The same group of hackers that stole more than 40 million credit card numbers from Target last December appears to have struck again, this time targeting Sally Beauty Supply.
In a statement released Monday, the cosmetics company confirmed a data breach that has been suspected for weeks now. An initial forensics investigation by Verizon found that records from less than 25,000 cards were stolen in the attack. The company first reported an unauthorized attempt to invade its network on March 5.
Specifically, Sally Beauty says that “card-present” data was seized in the theft. This includes information like customer name, card number, expiration date and CVV. However, the company stressed that other data like social security numbers, birth dates, and PIN numbers most likely are not at risk.
But as cybersecurity blogger Brian Krebs – the first to break the story earlier this month – points out, card-present data includes the information contained on magnetic strips. This makes it easy for the hackers to make counterfeit cards used for making pricey purchases at big box stores that are then quickly resold for cash.
“We take this criminal activity very seriously,” the statement from Sally Beauty reads. “We continue to work diligently with Verizon on this investigation and are taking necessary actions and precautions to mitigate and remediate the issues caused by this security incident. In addition, we are working with the United States Secret Service on their preliminary investigation into the matter.”
The company advised its customers to check back on the corporate website for new information as it becomes available. Company officials said notifications will soon be sent out to affected customers once they have been identified. As is the case with any security breach, it is advisable for Sally Beauty customers to keep an close eye on their credit and debit card statements for signs of suspicious activity and to contact their bank or credit card company at the first sign of fraud.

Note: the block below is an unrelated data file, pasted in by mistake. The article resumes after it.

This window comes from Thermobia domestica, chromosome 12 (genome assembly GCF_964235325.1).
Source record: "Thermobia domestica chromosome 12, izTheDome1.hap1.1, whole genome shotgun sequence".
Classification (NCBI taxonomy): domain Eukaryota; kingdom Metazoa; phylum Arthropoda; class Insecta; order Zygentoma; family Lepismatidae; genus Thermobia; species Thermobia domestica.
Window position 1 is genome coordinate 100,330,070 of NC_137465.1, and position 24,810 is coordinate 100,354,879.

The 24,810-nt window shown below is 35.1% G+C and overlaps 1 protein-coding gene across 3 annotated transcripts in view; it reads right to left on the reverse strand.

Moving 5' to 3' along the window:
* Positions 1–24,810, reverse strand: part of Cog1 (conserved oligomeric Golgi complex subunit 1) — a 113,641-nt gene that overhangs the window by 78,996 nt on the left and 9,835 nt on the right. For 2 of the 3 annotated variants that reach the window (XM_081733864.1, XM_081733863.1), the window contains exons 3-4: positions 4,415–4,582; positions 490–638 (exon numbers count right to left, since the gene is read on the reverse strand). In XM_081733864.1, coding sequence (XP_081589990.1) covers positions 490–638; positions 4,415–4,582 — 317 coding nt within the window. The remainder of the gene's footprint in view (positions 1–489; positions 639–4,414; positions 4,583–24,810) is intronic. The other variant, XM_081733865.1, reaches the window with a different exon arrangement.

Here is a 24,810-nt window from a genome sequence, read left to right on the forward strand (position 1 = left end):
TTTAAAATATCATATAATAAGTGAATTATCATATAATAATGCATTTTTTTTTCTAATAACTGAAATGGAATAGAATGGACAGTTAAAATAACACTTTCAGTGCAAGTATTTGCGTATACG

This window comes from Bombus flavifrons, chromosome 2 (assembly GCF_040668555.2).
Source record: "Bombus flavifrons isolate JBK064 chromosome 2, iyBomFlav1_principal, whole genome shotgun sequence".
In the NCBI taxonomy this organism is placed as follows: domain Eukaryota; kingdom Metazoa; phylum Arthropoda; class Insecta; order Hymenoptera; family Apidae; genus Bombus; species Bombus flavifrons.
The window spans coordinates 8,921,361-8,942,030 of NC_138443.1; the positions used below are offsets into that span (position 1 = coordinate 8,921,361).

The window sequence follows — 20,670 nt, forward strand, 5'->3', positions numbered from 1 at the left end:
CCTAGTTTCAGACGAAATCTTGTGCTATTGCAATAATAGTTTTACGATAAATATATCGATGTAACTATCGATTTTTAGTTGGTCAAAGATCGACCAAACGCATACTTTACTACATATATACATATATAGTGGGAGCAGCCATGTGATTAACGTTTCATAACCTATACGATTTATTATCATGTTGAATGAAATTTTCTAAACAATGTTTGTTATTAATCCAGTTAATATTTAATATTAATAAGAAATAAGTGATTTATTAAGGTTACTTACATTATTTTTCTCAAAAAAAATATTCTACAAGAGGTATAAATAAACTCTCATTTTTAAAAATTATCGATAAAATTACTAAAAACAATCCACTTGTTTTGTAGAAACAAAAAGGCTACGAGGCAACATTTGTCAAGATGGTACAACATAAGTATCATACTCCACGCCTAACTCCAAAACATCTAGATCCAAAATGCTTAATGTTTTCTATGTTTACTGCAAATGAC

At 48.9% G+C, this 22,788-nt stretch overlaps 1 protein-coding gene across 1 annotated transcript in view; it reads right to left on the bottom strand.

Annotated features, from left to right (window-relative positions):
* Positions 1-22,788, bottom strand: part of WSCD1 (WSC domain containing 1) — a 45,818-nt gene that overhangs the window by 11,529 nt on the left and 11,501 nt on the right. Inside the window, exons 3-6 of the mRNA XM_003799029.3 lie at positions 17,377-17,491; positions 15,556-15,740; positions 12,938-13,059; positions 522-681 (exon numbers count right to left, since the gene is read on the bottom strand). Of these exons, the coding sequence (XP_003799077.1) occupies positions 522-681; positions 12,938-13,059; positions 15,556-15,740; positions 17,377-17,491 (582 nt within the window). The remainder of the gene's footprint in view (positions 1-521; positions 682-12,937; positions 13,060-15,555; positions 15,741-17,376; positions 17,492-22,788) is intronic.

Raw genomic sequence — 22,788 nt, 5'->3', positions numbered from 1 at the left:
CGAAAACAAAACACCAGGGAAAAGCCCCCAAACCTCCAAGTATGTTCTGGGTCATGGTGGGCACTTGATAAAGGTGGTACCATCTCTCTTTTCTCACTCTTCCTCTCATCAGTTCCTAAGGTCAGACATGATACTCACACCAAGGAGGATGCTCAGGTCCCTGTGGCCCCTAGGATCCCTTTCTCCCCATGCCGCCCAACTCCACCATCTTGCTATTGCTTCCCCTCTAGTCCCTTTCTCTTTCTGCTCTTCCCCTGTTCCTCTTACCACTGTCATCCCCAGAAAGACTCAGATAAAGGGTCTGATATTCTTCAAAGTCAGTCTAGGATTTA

The Texas-based cosmetics and hair supply company did not identify the hackers behind the security breach, but Krebs notes that the stolen cards first appeared for sale on the same fraud sites implicated in the attack on Target last December.
“That conclusion stemmed from purchases made by several banks at an archipelago of fraud sites that have been selling cards stolen in the Target breach,” Krebs wrote. “The first new batch of non-Target cards sold by this fraud network – a group of cards marketed under the label ‘Desert Strike’ – all were found by three different financial institutions to have been recently used at Sally Beauty stores nationwide.”
Though they may have been hit by the same group of fraudsters who attacked Target, the data theft from Sally Beauty pales in comparison. The attack on Target during the first two weeks of the busy holiday shopping season last year allowed thieves to collect data from more than 40 million cards. They also gained access to other personal information from more than 70 million customers. Despite the severity of the attack – one of the largest data breaches in U.S. history – a recent Bloomberg Businessweek investigation claims the theft could easily have been prevented had early warnings been heeded.